He called on Labor Secretary Brion to review their policy on this and insisted that DOLE should not accept such contracts. Gordon, appalled by such condition, said, “We should not allow our workers to receive very meager income with all the hardships they have to endure when they work abroad. They deserve nothing less than US$400 monthly. Our Government must undertake stronger efforts to ensure implementation of this policy.”

In the same meeting, Labor Secretary Brion committed to change the policy and promised to work on no less than US$400 monthly for Filipinos seeking employment abroad. He also added that DOLE will provide additional training on skills improvement for our workers.

DFA and DOLE must look for alternative employment for displaced OFWs in Lebanon

Senator Richard Gordon yesterday called for the Department of Foreign Affairs (DFA) and the Department of Labor and Employment (DOLE) to begin looking for alternative employment for the displaced Overseas Filipino Workers (OFWs) in Lebanon.

“Though it is important to address the immediate needs of our countrymen by making sure that they are out of harm’s way, it is equally important to look into safeguarding their future,” said Gordon.

The Senator suggested scouting for employment opportunities in adjacent areas like Cyprus or European countries such as Greece because some Filipinos would rather stay in Lebanon because they feel that they will not be able to find a job in the Philippines.

“Most of the OFWs in Lebanon are domestic helpers, hotel and restaurant staff and technicians. This may be a good time for DOLE to conduct trainings or short-term courses to upgrade their skills so that they will be more competitive in the international job market,” said Gordon.

Gordon also asked the DOLE and the Department of Foreign Affairs (DFA) to give an account of just how many Filipino workers are still in Lebanon. And what is being done to quickly evacuate them from that war-torn country in the Middle East.

Gordon suggested an intensified information campaign among the Filipinos to inform them of the plans for evacuation. He also proposed the establishment of an up-to-date database and locator system of OFWs for their repatriation and asked that the Filipino refugees be made to fill forms to give their personal data, such as contact numbers and residence in Lebanon to serve as data base for a more methodical and rapid evacuation.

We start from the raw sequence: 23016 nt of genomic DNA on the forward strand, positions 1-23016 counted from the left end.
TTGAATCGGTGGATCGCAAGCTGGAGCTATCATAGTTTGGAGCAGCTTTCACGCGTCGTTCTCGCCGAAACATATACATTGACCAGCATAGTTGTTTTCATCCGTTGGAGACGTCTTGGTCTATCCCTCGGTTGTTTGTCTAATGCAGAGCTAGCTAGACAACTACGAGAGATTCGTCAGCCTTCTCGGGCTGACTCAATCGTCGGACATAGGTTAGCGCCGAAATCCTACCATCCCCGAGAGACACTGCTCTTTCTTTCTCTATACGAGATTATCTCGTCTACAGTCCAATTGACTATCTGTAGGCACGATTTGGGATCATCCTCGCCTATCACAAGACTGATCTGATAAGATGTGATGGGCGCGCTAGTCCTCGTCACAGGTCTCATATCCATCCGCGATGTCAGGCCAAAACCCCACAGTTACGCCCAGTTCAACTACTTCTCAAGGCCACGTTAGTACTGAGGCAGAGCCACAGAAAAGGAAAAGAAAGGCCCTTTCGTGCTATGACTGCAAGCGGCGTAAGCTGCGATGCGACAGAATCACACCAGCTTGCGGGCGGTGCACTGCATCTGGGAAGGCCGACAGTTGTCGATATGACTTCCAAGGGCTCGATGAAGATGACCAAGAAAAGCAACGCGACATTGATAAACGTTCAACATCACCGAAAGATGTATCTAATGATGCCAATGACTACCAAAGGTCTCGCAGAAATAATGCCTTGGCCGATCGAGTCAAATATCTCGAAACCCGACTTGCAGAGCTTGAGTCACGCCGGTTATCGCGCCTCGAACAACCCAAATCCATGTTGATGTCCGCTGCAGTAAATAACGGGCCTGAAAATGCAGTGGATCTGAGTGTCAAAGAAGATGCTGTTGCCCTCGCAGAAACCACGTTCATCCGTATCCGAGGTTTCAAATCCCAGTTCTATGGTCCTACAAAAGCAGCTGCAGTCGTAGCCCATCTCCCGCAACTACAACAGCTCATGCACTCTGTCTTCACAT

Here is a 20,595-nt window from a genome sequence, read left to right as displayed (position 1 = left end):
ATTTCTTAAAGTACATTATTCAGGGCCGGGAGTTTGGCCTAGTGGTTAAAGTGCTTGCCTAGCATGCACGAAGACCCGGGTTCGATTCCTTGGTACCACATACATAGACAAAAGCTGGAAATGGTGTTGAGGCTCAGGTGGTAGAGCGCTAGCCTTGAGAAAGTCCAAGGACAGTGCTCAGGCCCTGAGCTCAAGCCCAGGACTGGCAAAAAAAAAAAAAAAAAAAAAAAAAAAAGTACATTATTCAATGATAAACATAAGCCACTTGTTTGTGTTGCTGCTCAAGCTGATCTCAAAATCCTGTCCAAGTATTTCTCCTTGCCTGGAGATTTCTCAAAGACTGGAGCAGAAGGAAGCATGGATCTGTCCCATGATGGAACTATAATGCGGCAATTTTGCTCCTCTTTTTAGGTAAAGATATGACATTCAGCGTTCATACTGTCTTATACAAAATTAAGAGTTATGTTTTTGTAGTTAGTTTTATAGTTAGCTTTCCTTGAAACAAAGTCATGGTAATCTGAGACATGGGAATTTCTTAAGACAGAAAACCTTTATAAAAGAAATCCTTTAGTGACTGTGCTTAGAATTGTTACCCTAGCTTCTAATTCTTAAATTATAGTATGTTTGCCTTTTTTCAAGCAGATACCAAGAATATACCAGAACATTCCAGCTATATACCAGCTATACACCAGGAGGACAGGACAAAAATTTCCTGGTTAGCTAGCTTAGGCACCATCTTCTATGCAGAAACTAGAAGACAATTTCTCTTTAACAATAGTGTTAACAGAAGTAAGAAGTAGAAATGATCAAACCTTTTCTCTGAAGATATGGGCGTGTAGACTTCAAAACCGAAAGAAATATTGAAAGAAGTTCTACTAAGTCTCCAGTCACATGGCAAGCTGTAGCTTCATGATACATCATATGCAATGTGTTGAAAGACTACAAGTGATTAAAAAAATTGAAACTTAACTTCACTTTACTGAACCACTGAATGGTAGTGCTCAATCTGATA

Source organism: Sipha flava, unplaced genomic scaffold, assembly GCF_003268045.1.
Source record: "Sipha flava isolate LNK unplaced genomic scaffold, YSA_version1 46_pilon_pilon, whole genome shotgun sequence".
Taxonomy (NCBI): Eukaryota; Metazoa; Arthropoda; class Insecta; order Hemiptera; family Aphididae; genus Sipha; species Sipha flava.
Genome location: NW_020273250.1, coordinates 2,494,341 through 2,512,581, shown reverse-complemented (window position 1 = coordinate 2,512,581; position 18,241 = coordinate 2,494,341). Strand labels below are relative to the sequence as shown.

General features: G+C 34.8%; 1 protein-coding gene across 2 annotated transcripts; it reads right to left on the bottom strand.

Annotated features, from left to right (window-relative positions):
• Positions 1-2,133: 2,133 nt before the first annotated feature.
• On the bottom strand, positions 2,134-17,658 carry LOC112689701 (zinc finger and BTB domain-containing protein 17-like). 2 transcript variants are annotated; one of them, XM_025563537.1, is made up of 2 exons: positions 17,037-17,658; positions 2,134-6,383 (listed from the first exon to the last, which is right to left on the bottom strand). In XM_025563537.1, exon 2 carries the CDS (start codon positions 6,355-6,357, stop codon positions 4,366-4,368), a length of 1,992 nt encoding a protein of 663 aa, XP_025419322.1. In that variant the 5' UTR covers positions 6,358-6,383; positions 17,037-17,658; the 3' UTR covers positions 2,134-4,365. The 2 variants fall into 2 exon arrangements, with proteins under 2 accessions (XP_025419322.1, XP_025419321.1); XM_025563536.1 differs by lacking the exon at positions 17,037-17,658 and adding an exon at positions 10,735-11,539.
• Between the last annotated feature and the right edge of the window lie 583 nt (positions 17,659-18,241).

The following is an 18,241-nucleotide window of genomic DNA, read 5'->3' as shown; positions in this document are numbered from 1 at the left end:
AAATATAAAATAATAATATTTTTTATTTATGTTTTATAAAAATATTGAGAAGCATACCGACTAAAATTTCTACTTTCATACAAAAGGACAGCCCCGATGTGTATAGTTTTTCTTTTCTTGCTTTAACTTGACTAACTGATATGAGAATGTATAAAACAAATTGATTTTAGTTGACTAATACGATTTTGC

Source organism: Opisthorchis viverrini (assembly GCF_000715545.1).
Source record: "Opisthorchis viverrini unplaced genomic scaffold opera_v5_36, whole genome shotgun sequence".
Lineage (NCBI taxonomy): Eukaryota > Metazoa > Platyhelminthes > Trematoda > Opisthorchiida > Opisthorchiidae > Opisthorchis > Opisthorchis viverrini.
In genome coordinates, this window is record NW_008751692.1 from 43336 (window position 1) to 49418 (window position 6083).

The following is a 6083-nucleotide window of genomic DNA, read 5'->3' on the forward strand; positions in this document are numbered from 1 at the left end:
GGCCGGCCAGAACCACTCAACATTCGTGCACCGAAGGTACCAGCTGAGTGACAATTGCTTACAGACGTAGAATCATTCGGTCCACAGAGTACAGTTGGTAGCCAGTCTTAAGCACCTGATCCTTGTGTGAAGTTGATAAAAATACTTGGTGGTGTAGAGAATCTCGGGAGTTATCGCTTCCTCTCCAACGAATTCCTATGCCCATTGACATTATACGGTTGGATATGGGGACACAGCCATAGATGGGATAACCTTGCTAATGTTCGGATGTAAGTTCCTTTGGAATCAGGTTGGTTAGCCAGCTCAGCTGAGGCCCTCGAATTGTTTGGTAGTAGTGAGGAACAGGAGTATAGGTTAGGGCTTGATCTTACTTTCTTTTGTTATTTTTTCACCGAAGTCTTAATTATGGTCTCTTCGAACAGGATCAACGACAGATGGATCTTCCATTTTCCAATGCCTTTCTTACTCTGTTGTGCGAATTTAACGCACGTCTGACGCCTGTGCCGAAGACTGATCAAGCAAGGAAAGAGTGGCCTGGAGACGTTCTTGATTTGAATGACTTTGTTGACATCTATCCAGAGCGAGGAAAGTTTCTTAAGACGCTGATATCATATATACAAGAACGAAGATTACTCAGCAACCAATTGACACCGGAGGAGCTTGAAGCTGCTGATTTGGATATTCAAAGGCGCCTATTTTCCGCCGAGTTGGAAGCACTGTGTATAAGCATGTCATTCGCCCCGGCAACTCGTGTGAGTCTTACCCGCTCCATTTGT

Senator Richard J. Gordon yesterday emphasized the need to maintain an up-to-date database and locator system of all Overseas Filipino Workers (OFWs) in all Philippine embassies and consular offices.

During the hearing of the Senate Committee on Labor, Employment and Human Resources Development on the plight of OFWs in war-torn Lebanon, Gordon stressed that all Philippine embassies, particularly the Migrant Workers and Overseas Filipinos Resource Centers established under Sec. 19 of RA 8042 or the Migrant Workers and Overseas Filipinos Act of 1995, should have an effective data banking and locator system for all OFWs residing in their jurisdictions. This can be done through an amendment to RA 8042.

"Right now we don’t have any tracing capability. Our main concern is the safety of our people but how can we communicate with them with this kind of pitiful situation. The DFA must document all undocumented overseas workers. How can we mount massive evacuation if the embassy itself is not aware of their whereabouts and is simply relying on texting?" said Gordon.

He added that the Philippine embassies should know the number of OFWs in their respective areas and have full control of all the vital information concerning these workers so that the government can protect them and easily pull them out in case of emergency.

Gordon emphasized that 70% of OFWs in Lebanon were undocumented, a problem exacerbated by the embassy’s lack of information system on the workers there.